• Presentation Details: Share with us the title, summary, and abstract of your proposed presentation. The title and summary will be printed in the conference program for participants, while the abstract is for our proposal reviewers to learn more about what you are proposing to present. Don’t stress… You aren’t expected to write a doctoral dissertation here! Just give us a clear and descriptive overview of your presentation: What information will you share? What will a participant walk away with after hearing your presentation? Be sure not to include any identifying information (like your school division, university, or hometown) in the abstract.

    Top Tips for Writing Your Proposal:

    1. Start with the theme. Past VATESOL board member Marie Rose-McCully shared:

    “Think about the conference as a conversation. How will your presentation fit into the conversation? What are you adding to the conversation? The reason we have a conference theme is so that people can engage in that shared conversation, examining a theme from multiple angles with even more perspectives. Proposals that do not add to that conversation feel out of place.”

    Our fall 2020 virtual conference theme is: “Next Steps for Multilingual Learners.” What great conversation pieces do you have to share with us?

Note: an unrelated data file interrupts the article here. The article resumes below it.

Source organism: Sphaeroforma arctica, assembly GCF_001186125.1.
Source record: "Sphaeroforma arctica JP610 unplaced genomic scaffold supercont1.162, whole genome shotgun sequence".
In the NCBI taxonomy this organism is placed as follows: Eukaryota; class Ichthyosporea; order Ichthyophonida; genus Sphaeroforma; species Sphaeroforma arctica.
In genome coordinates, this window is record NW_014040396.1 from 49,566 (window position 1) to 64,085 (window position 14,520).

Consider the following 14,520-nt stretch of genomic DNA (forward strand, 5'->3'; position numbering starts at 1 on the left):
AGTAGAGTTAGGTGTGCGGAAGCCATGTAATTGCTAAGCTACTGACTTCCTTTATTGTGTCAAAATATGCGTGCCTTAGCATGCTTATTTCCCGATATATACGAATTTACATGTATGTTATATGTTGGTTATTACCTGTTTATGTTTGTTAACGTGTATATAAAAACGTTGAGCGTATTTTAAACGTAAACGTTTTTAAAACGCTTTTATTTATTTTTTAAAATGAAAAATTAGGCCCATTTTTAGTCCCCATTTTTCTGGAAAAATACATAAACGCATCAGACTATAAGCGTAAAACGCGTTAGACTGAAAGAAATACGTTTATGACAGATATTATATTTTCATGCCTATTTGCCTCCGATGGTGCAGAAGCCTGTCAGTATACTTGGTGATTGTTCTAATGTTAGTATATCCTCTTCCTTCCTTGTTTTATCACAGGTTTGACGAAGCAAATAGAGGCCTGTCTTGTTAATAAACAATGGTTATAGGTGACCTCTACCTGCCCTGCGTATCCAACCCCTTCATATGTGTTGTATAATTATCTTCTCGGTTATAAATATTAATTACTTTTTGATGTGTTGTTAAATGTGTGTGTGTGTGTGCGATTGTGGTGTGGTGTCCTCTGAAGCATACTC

2. Follow the rubric. Current VATESOL teacher education SIG leader, Katya Koubek, highlights the importance of studying the rubric and ensuring that your proposal clearly meets the criteria. Clarity is key, so be sure to revise your writing before submitting!

    This year’s proposals will be evaluated for selection on the basis of the following criteria:

    • clear statement of objective
    • clear summary

    • current importance of topic in the field
    • focus and organization of abstract
    • relevance to conference theme and target audience
    • appropriateness of content for session duration

    3. Consider the audience. Current VATESOL president, Jana Moore, wrote:

    “What makes a great proposal is what the listener will get out of it. I don't want to go and listen to a speaker talk because they believe they are fabulous. I want to hear people talk about research or things they are doing in the classroom, and how it can be tweaked for my own purposes, or how that impacts what I'm doing. You can read a certain level of enthusiasm in proposals, and outstanding ones are those that ‘pop.’”